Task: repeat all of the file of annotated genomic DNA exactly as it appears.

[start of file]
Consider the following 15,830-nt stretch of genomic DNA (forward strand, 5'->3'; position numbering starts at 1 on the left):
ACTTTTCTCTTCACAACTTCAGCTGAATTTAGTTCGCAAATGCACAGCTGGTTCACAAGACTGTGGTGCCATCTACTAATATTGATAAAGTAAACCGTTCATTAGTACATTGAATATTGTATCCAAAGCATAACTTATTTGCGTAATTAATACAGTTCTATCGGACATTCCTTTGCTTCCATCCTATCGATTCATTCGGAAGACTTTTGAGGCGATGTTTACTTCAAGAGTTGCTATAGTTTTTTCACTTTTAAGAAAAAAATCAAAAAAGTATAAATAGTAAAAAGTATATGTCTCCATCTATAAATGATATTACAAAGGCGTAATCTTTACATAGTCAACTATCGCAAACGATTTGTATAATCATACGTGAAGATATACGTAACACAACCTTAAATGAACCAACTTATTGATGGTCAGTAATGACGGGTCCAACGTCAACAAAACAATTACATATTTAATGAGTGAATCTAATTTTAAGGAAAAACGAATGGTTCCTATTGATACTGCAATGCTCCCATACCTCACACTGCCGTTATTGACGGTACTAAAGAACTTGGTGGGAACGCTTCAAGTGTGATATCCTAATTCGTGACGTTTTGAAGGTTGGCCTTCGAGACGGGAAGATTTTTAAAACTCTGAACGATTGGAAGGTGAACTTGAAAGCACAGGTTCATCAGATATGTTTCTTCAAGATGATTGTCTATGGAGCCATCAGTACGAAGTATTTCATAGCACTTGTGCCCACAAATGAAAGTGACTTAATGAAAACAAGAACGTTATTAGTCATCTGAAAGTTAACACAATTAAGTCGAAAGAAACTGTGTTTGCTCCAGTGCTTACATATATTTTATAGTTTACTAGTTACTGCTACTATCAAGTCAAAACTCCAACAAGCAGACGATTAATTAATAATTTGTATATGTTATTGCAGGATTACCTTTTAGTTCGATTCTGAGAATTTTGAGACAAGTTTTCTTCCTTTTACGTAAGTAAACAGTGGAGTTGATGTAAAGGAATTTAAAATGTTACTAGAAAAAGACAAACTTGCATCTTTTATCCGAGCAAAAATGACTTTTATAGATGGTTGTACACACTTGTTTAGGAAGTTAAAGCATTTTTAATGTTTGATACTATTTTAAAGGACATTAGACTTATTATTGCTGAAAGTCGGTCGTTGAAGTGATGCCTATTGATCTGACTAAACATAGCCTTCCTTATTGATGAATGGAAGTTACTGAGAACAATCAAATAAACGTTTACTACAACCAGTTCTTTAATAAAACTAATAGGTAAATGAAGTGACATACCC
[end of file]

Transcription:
Consider the following 15,830-nt stretch of genomic DNA (forward strand, 5'->3'; position numbering starts at 1 on the left):
ACTTTTCTCTTCACAACTTCAGCTGAATTTAGTTCGCAAATGCACAGCTGGTTCACAAGACTGTGGTGCCATCTACTAATATTGATAAAGTAAACCGTTCATTAGTACATTGAATATTGTATCCAAAGCATAACTTATTTGCGTAATTAATACAGTTCTATCGGACATTCCTTTGCTTCCATCCTATCGATTCATTCGGAAGACTTTTGAGGCGATGTTTACTTCAAGAGTTGCTATAGTTTTTTCACTTTTAAGAAAAAAATCAAAAAAGTATAAATAGTAAAAAGTATATGTCTCCATCTATAAATGATATTACAAAGGCGTAATCTTTACATAGTCAACTATCGCAAACGATTTGTATAATCATACGTGAAGATATACGTAACACAACCTTAAATGAACCAACTTATTGATGGTCAGTAATGACGGGTCCAACGTCAACAAAACAATTACATATTTAATGAGTGAATCTAATTTTAAGGAAAAACGAATGGTTCCTATTGATACTGCAATGCTCCCATACCTCACACTGCCGTTATTGACGGTACTAAAGAACTTGGTGGGAACGCTTCAAGTGTGATATCCTAATTCGTGACGTTTTGAAGGTTGGCCTTCGAGACGGGAAGATTTTTAAAACTCTGAACGATTGGAAGGTGAACTTGAAAGCACAGGTTCATCAGATATGTTTCTTCAAGATGATTGTCTATGGAGCCATCAGTACGAAGTATTTCATAGCACTTGTGCCCACAAATGAAAGTGACTTAATGAAAACAAGAACGTTATTAGTCATCTGAAAGTTAACACAATTAAGTCGAAAGAAACTGTGTTTGCTCCAGTGCTTACATATATTTTATAGTTTACTAGTTACTGCTACTATCAAGTCAAAACTCCAACAAGCAGACGATTAATTAATAATTTGTATATGTTATTGCAGGATTACCTTTTAGTTCGATTCTGAGAATTTTGAGACAAGTTTTCTTCCTTTTACGTAAGTAAACAGTGGAGTTGATGTAAAGGAATTTAAAATGTTACTAGAAAAAGACAAACTTGCATCTTTTATCCGAGCAAAAATGACTTTTATAGATGGTTGTACACACTTGTTTAGGAAGTTAAAGCATTTTTAATGTTTGATACTATTTTAAAGGACATTAGACTTATTATTGCTGAAAGTCGGTCGTTGAAGTGATGCCTATTGATCTGACTAAACATAGCCTTCCTTATTGATGAATGGAAGTTACTGAGAACAATCAAATAAACGTTTACTACAACCAGTTCTTTAATAAAACTAATAGGTAAATGAAGTGACATACCC